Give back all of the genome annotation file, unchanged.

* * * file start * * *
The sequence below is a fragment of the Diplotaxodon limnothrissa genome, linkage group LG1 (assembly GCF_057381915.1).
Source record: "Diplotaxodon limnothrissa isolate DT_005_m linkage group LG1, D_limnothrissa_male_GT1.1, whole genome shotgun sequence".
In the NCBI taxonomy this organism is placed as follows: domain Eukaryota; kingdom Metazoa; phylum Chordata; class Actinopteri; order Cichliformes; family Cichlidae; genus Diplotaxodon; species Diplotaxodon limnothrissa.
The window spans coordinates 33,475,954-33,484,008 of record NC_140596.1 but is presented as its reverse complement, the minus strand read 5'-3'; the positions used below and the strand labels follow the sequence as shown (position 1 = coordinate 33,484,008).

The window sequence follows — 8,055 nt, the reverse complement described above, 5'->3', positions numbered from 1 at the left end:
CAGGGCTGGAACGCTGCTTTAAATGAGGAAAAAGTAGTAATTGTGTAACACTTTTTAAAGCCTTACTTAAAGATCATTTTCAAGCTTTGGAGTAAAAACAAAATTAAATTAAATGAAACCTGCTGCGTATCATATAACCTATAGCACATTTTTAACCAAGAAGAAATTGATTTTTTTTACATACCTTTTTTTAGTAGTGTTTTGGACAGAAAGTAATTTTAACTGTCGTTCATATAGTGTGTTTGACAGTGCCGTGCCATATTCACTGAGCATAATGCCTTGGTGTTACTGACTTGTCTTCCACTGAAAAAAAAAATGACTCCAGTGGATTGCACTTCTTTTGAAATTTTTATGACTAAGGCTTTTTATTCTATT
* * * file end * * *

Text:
The sequence below is a fragment of the Diplotaxodon limnothrissa genome, linkage group LG1 (assembly GCF_057381915.1).
Source record: "Diplotaxodon limnothrissa isolate DT_005_m linkage group LG1, D_limnothrissa_male_GT1.1, whole genome shotgun sequence".
In the NCBI taxonomy this organism is placed as follows: domain Eukaryota; kingdom Metazoa; phylum Chordata; class Actinopteri; order Cichliformes; family Cichlidae; genus Diplotaxodon; species Diplotaxodon limnothrissa.
The window spans coordinates 33,475,954-33,484,008 of record NC_140596.1 but is presented as its reverse complement, the minus strand read 5'-3'; the positions used below and the strand labels follow the sequence as shown (position 1 = coordinate 33,484,008).

The window sequence follows — 8,055 nt, the reverse complement described above, 5'->3', positions numbered from 1 at the left end:
CAGGGCTGGAACGCTGCTTTAAATGAGGAAAAAGTAGTAATTGTGTAACACTTTTTAAAGCCTTACTTAAAGATCATTTTCAAGCTTTGGAGTAAAAACAAAATTAAATTAAATGAAACCTGCTGCGTATCATATAACCTATAGCACATTTTTAACCAAGAAGAAATTGATTTTTTTTACATACCTTTTTTTAGTAGTGTTTTGGACAGAAAGTAATTTTAACTGTCGTTCATATAGTGTGTTTGACAGTGCCGTGCCATATTCACTGAGCATAATGCCTTGGTGTTACTGACTTGTCTTCCACTGAAAAAAAAAATGACTCCAGTGGATTGCACTTCTTTTGAAATTTTTATGACTAAGGCTTTTTATTCTATT